Joe Graf is new to Catapult, but not to the work he does at the National Science Foundation (NSF). As a financial analyst working out of NSF headquarters in Arlington, VA, Joe is continuing the work he’s done for years: Focusing on budget planning, budget formation, performance measurement, and obligations and expenditures. It’s what keeps that contract, like all the contracts he’s worked on over the years, humming along.
Catapult was able to snatch up Joe because he’s the victim of that Washington-specific employment problem: sequestration.
Coupled with a contract that was about to come to an end, Joe was furloughed from his last position at a management consulting firm in Washington, DC. But the good news for Joe is that, as he says, “Catapult has a similar corporate culture.” So a sudden job change to a welcoming Catapult wasn’t jarring.
Joe was with his last firm for eight years, and spent 10 years at Raytheon before that. While working full time he also found time to receive his MBA in Finance from George Mason University, which took about four years of school at night.
Joe’s wife Margaret also has a relatively new position: she retired last year after a career in the Air Force Reserves, and now is an intelligence analyst at Booz Allen Hamilton. They’ve been married since 1996, and Margaret often refers to herself as a “winter widow” while Joe and their 15 year-old daughter, Katia, head out skiing.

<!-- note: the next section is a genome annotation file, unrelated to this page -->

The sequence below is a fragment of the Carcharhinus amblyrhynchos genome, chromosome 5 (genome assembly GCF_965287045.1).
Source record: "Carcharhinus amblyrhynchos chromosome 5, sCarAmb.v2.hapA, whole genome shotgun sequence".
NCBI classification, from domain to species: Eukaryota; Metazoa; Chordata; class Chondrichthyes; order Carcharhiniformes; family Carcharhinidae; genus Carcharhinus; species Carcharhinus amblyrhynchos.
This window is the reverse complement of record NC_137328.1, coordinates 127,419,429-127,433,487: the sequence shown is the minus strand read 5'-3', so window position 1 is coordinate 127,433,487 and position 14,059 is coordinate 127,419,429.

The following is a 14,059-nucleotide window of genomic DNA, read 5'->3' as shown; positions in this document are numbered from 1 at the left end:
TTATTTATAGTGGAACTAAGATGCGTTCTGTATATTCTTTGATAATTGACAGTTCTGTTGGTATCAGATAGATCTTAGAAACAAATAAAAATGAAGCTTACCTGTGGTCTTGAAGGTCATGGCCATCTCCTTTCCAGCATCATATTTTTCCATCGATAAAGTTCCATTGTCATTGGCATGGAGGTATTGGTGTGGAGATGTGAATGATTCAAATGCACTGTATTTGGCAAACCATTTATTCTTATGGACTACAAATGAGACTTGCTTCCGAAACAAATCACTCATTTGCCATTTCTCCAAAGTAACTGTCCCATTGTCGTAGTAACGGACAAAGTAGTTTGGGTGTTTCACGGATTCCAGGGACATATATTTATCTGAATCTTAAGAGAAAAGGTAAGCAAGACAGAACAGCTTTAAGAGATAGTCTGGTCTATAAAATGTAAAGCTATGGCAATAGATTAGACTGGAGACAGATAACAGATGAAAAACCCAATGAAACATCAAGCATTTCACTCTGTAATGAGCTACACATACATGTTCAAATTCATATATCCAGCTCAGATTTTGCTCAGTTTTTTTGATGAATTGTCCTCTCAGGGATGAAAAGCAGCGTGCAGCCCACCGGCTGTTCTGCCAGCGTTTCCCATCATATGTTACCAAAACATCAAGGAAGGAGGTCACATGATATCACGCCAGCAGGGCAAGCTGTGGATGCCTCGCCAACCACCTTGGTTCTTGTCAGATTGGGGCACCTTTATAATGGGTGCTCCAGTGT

Those ski trips, generally December through March every year, have taken Joe and Katia to Ski Liberty in Pennsylvania, as well as Vail, CO and Breckenridge, CO. Joe is itching for a trip out west this year. “Utah or Colorado might be in the mix,” he says.
Joe’s big on sportsmanship, and tries not to be a “soccer parent” at Katia’s soccer games, or her swim meets. “There are always one or two people who act out,” he says. “It’s not about a win-loss record, it’s about giving your best.”
That attitude must be why Joe appreciates Catapult’s corporate culture—it’s about giving your best.